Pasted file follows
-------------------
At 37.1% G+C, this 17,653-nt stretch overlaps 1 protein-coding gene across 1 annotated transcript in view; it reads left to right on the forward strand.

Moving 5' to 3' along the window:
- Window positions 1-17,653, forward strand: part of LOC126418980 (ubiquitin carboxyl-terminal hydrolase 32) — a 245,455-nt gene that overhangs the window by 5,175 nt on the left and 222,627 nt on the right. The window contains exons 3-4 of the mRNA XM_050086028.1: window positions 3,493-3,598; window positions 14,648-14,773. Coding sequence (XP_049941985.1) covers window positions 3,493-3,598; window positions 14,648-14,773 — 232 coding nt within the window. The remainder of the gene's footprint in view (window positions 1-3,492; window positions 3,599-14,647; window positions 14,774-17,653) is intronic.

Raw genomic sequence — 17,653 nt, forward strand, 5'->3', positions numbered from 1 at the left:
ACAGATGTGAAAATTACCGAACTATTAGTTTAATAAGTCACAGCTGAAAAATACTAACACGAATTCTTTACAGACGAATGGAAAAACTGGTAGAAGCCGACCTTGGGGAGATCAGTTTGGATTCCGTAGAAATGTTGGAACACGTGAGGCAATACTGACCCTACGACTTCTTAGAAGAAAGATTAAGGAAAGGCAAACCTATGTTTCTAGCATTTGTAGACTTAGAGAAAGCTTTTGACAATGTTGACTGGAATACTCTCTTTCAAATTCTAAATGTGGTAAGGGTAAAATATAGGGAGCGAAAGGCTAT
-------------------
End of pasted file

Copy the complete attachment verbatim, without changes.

At 37.1% G+C, this 17,653-nt stretch overlaps 1 protein-coding gene across 1 annotated transcript in view; it reads left to right on the forward strand.

Moving 5' to 3' along the window:
- Window positions 1-17,653, forward strand: part of LOC126418980 (ubiquitin carboxyl-terminal hydrolase 32) — a 245,455-nt gene that overhangs the window by 5,175 nt on the left and 222,627 nt on the right. The window contains exons 3-4 of the mRNA XM_050086028.1: window positions 3,493-3,598; window positions 14,648-14,773. Coding sequence (XP_049941985.1) covers window positions 3,493-3,598; window positions 14,648-14,773 — 232 coding nt within the window. The remainder of the gene's footprint in view (window positions 1-3,492; window positions 3,599-14,647; window positions 14,774-17,653) is intronic.

Raw genomic sequence — 17,653 nt, forward strand, 5'->3', positions numbered from 1 at the left:
ACAGATGTGAAAATTACCGAACTATTAGTTTAATAAGTCACAGCTGAAAAATACTAACACGAATTCTTTACAGACGAATGGAAAAACTGGTAGAAGCCGACCTTGGGGAGATCAGTTTGGATTCCGTAGAAATGTTGGAACACGTGAGGCAATACTGACCCTACGACTTCTTAGAAGAAAGATTAAGGAAAGGCAAACCTATGTTTCTAGCATTTGTAGACTTAGAGAAAGCTTTTGACAATGTTGACTGGAATACTCTCTTTCAAATTCTAAATGTGGTAAGGGTAAAATATAGGGAGCGAAAGGCTAT